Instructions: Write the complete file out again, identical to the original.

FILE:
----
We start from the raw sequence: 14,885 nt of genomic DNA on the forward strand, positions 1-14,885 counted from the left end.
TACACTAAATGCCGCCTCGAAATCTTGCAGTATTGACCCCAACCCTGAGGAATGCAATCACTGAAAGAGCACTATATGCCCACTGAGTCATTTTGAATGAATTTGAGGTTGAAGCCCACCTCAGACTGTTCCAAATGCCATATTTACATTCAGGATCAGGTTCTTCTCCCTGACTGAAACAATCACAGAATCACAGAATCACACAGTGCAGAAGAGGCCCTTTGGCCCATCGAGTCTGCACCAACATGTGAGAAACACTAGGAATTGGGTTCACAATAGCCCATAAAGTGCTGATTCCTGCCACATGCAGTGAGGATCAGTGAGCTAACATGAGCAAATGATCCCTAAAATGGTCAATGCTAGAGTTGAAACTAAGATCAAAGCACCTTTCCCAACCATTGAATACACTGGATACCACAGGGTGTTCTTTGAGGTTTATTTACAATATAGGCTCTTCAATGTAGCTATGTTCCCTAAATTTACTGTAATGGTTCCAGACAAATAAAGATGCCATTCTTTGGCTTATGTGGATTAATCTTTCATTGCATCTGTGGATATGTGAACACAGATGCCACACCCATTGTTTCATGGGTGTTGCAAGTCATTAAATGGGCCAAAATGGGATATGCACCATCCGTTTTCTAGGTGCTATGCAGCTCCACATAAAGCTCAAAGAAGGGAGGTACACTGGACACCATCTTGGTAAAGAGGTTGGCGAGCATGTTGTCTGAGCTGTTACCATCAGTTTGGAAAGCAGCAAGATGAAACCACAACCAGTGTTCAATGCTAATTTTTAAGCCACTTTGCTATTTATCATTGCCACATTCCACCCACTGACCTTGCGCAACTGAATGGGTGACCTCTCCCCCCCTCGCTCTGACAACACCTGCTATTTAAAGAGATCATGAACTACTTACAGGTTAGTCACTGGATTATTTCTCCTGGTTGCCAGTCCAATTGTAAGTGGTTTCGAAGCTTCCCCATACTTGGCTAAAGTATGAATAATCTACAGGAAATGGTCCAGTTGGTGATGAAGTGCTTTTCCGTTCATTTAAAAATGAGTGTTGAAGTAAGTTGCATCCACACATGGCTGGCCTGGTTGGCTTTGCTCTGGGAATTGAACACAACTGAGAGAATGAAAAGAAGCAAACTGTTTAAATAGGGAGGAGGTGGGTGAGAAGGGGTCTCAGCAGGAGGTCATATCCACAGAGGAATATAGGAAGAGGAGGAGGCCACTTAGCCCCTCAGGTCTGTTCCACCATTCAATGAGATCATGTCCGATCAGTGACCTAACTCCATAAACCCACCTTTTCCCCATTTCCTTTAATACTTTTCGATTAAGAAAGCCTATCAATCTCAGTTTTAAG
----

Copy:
We start from the raw sequence: 14,885 nt of genomic DNA on the forward strand, positions 1-14,885 counted from the left end.
TACACTAAATGCCGCCTCGAAATCTTGCAGTATTGACCCCAACCCTGAGGAATGCAATCACTGAAAGAGCACTATATGCCCACTGAGTCATTTTGAATGAATTTGAGGTTGAAGCCCACCTCAGACTGTTCCAAATGCCATATTTACATTCAGGATCAGGTTCTTCTCCCTGACTGAAACAATCACAGAATCACAGAATCACACAGTGCAGAAGAGGCCCTTTGGCCCATCGAGTCTGCACCAACATGTGAGAAACACTAGGAATTGGGTTCACAATAGCCCATAAAGTGCTGATTCCTGCCACATGCAGTGAGGATCAGTGAGCTAACATGAGCAAATGATCCCTAAAATGGTCAATGCTAGAGTTGAAACTAAGATCAAAGCACCTTTCCCAACCATTGAATACACTGGATACCACAGGGTGTTCTTTGAGGTTTATTTACAATATAGGCTCTTCAATGTAGCTATGTTCCCTAAATTTACTGTAATGGTTCCAGACAAATAAAGATGCCATTCTTTGGCTTATGTGGATTAATCTTTCATTGCATCTGTGGATATGTGAACACAGATGCCACACCCATTGTTTCATGGGTGTTGCAAGTCATTAAATGGGCCAAAATGGGATATGCACCATCCGTTTTCTAGGTGCTATGCAGCTCCACATAAAGCTCAAAGAAGGGAGGTACACTGGACACCATCTTGGTAAAGAGGTTGGCGAGCATGTTGTCTGAGCTGTTACCATCAGTTTGGAAAGCAGCAAGATGAAACCACAACCAGTGTTCAATGCTAATTTTTAAGCCACTTTGCTATTTATCATTGCCACATTCCACCCACTGACCTTGCGCAACTGAATGGGTGACCTCTCCCCCCCTCGCTCTGACAACACCTGCTATTTAAAGAGATCATGAACTACTTACAGGTTAGTCACTGGATTATTTCTCCTGGTTGCCAGTCCAATTGTAAGTGGTTTCGAAGCTTCCCCATACTTGGCTAAAGTATGAATAATCTACAGGAAATGGTCCAGTTGGTGATGAAGTGCTTTTCCGTTCATTTAAAAATGAGTGTTGAAGTAAGTTGCATCCACACATGGCTGGCCTGGTTGGCTTTGCTCTGGGAATTGAACACAACTGAGAGAATGAAAAGAAGCAAACTGTTTAAATAGGGAGGAGGTGGGTGAGAAGGGGTCTCAGCAGGAGGTCATATCCACAGAGGAATATAGGAAGAGGAGGAGGCCACTTAGCCCCTCAGGTCTGTTCCACCATTCAATGAGATCATGTCCGATCAGTGACCTAACTCCATAAACCCACCTTTTCCCCATTTCCTTTAATACTTTTCGATTAAGAAAGCCTATCAATCTCAGTTTTAAG